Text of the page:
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A man who punched a hole through an £8million Claude Monet painting has been jailed for six years and banned from all galleries - despite claiming he collapsed onto it due to a heart condition.

Andrew Shannon strolled calmly into the National Gallery of Ireland in Dublin before attacking the 1874 work "Argenteuil Basin with a Single Sail Boat," which was left needing two years of repairs.

The 49-year-old, who later underwent a quadruple heart bypass, denied deliberately tearing the painting and told police he had felt dizzy and lost his balance.

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Art Basel’s 13th edition in Miami Beach closed Sunday, December 7, 2014, amidst strong praise from gallerists, private collectors, museum groups and the media. Highlights of the show included the introduction of the new Survey sector, which brought 13 art-historical projects to the fair, including many rare works never before exhibited in an art fair context; and Art Basel's staging with Performa of Ryan McNamara's "MEƎM 4 Miami: A Story Ballet About the Internet" at the Miami Grand Theater. Solid sales were reported across all levels of the market and throughout the run of the show. Featuring 267 leading international galleries from 31 countries, the show – whose Lead Partner is UBS – attracted an attendance of 73,000 over five days. Attendees included representatives of over 160 museum and institution groups from across the world – and a surging number of new private collectors from the Americas, Europe and Asia.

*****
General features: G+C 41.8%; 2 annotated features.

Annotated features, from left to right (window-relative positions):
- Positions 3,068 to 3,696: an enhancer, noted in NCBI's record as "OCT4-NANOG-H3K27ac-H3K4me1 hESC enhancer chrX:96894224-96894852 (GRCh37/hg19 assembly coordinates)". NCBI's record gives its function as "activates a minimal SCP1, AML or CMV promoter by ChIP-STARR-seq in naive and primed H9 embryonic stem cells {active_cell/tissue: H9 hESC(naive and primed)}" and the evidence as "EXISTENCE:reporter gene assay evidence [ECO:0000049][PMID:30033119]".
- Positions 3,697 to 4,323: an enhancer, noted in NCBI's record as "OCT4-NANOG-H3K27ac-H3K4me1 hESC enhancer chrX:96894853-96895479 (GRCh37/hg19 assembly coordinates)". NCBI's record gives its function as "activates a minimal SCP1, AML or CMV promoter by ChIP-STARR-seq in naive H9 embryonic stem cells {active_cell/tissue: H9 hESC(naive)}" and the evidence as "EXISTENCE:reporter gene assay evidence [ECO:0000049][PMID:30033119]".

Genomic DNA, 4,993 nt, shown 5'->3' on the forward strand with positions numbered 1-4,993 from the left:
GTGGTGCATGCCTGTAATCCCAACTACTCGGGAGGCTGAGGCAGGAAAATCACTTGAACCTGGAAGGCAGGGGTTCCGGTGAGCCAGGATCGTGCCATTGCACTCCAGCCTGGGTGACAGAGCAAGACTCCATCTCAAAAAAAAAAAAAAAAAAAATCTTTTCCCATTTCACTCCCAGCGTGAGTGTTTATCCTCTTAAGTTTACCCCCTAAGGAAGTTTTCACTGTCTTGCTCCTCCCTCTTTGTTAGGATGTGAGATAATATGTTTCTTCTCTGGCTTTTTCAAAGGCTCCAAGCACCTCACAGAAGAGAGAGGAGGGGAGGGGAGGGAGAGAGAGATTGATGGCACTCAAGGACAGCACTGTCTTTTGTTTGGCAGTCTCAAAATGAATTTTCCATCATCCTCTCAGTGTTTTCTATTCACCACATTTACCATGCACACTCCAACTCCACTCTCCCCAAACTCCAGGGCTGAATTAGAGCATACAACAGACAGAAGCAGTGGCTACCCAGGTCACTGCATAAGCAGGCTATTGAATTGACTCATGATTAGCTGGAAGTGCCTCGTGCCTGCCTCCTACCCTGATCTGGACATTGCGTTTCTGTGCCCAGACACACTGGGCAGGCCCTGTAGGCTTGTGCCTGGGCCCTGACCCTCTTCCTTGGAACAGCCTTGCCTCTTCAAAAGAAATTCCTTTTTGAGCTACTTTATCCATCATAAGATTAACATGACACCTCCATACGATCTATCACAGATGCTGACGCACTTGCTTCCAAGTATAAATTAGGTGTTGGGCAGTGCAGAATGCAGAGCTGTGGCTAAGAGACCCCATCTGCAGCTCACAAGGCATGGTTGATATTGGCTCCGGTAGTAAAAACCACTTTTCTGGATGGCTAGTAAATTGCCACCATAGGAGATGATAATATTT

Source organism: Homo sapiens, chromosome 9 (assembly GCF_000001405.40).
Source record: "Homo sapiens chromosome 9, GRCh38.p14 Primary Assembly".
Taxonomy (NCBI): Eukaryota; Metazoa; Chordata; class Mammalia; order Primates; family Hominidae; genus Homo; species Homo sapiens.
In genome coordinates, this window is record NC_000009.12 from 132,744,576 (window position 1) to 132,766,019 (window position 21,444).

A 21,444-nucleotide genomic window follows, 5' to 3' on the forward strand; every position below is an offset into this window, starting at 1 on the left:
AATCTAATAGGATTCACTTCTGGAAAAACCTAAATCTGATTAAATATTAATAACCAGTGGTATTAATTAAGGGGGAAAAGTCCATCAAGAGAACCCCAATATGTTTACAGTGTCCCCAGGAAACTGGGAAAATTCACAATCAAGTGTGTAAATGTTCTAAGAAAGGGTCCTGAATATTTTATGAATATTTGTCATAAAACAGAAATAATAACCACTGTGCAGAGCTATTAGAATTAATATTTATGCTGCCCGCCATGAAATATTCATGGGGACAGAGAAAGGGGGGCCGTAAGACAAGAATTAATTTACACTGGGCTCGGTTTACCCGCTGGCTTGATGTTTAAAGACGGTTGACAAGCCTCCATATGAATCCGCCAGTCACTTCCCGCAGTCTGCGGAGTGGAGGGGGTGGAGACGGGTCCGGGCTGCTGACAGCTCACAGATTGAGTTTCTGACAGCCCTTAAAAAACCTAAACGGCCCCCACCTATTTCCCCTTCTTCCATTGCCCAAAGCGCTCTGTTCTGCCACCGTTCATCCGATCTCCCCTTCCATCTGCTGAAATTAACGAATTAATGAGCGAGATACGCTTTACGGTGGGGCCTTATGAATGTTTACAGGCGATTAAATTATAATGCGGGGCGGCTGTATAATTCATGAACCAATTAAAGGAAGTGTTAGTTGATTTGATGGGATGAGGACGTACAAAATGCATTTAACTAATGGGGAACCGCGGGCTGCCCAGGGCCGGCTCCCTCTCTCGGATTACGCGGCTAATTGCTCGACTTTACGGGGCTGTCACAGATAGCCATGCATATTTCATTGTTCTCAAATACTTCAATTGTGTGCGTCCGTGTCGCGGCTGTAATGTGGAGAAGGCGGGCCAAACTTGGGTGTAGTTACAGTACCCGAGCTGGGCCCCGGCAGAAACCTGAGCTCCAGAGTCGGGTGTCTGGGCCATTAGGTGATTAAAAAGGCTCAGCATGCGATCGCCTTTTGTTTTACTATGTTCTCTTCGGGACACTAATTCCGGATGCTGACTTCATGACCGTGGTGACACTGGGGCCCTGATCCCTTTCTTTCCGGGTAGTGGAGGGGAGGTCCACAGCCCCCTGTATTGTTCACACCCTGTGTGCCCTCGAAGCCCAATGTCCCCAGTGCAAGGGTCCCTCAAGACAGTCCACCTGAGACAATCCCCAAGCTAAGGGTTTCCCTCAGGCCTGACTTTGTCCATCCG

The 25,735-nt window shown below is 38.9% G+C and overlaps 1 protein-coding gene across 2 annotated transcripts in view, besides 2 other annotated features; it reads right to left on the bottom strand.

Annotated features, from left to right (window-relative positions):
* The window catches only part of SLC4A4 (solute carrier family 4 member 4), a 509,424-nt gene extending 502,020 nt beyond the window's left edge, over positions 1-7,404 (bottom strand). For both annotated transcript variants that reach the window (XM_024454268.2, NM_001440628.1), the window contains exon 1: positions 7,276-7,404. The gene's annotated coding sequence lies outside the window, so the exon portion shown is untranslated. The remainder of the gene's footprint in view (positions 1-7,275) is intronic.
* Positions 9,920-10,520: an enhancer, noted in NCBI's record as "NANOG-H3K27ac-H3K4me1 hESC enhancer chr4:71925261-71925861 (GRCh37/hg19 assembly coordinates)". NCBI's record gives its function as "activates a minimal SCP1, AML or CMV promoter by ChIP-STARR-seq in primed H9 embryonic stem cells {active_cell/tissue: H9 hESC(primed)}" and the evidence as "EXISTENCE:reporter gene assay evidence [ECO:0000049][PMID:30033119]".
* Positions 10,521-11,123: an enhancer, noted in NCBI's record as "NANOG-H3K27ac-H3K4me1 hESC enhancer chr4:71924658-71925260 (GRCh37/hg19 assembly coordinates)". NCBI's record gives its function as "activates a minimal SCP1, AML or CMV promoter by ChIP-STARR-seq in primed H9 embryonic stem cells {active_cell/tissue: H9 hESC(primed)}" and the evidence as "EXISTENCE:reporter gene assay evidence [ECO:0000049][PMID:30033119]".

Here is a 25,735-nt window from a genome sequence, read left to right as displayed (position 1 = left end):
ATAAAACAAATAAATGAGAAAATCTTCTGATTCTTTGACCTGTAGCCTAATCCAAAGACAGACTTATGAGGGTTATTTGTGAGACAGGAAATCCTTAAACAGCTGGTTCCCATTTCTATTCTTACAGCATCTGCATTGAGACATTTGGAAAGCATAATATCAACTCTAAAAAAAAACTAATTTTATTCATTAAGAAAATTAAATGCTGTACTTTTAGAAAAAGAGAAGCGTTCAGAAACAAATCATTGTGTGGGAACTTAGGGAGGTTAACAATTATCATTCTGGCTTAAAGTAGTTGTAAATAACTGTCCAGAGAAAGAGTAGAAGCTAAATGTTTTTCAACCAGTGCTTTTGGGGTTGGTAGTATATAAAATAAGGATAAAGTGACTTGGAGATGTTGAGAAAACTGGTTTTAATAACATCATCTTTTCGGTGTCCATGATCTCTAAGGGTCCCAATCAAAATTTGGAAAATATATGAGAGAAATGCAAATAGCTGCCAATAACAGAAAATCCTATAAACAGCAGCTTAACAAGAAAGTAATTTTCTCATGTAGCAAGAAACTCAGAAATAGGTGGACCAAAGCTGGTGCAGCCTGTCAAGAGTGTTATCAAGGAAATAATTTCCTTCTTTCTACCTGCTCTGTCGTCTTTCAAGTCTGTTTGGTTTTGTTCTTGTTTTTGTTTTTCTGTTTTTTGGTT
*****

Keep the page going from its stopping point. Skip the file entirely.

Following a 100 percent reapplication rate for the Galleries sector and with new galleries coming from across the world, the list of exhibitors was the strongest to date in Miami Beach, firmly solidifying the show's position as the leading international art fair of the Americas.

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A hard-hat tour on Thursday of the galleries currently under renovation at the Wadsworth Atheneum Museum of Art in Hartford showed a lot of what one would expect at a hard-hat tour — ladders, primered walls, workmen with power tools — and one fun surprise.

On one wall of what was once the management office of the Amistad Center for Art & Culture in the second-floor Colt mezzanine area is a room-wide, three-primary-color mural by Sol LeWitt. "Wall Drawing #352" has been there since 1980.

Employees have always known about the mural. They put their office furniture in front of it and sat there every day. But the area has been off-limits to the public for 15 years.